I was rejected by Princeton, Berkeley, Duke, and Wisconsin-Madison. My first acceptance came today, and all I can say is that the process is extremely arbitrary provided that you meet the minimum requirements. People on this forum have talked about math, SOP, research experience, GPA, etc being important factors in the admissions process. But my experience tells me that even if you excel in all these areas, it's still not sufficient. (N=1, so take my words with a grain of salt.) I took advanced math and programming classes and graduated with a minor in computer science. I worked as a research assistant for two CHYMPS political science professors and got recommendation letters from both of them. My GRE scores are in the 95% percentile for all three subsections, and my GPA is in the top 20% of my class at a top 20 university. I wrote my undergraduate thesis on political economy, and the project involved a lot of heavy programming. The two CHYMPS political science professors read my SOP and said it was good. I wrote two paragraphs for each school emphasizing research fit. All that is to say that I still got rejected almost everywhere despite these credentials. I honestly do not know what I would do differently to improve my chances. I would think it's the same for a lot of great applicants, like @acmnny and @Chronicoverthinker. Also, I think research fit is too subjective to be a useful topic of discussion. I met with another CHYMPS professor recently, and he said my research idea was "uninteresting" and "did not speak to any larger issue in political science." But the two professors I worked with both liked my proposal and one said he hired me because I wrote it in my job application. I think a more productive approach to rejections is simply accepting the arbitrariness of life. If you meet the minimum standards (90% GRE, okay GPA at a known university, good letters from people who do research, some research experience), there's no use faulting yourself for rejections or thinking you could've done things differently to improve your chances. The process is simply just random, like job searches and the search for a romantic partner or a true friend. Finally, there's a lot of reporting bias on this forum. I wouldn't have created an account to share my experience had I not received an acceptance today. So when you see people getting multiple acceptances, know that they are hundreds of others who have been rejected everywhere or who have only gotten into one school. Please don't think less of yourself as a person or as a political scientist just because there are two or three people getting accepted everywhere. TLDR: The process is random. Pedigree definitely matters, especially when it comes down to picking two people out of the final ten. Research fit is super subjective, so don't worry about it if you've said what you wanted to study in your SOP. And if you don't think there's anything you can change, either apply again next year or find a job! The application process says nothing about you as a scholar let alone a person.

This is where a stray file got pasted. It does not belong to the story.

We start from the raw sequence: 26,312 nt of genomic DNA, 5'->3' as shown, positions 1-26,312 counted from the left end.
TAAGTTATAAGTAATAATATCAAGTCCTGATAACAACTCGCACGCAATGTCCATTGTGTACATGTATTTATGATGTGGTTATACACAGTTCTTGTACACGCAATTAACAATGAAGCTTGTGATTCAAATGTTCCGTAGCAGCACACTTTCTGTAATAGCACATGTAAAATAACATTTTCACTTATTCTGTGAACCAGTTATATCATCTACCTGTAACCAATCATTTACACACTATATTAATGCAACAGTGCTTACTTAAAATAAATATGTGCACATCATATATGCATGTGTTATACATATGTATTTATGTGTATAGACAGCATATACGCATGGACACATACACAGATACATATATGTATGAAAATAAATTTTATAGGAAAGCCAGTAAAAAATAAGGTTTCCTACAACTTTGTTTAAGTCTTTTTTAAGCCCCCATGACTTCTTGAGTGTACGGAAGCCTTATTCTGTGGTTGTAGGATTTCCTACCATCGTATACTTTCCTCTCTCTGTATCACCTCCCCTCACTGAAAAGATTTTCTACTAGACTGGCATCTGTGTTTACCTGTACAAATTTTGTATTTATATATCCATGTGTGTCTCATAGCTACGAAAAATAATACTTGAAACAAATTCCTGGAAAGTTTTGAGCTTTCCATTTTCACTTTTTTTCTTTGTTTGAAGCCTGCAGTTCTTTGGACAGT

12. 15 points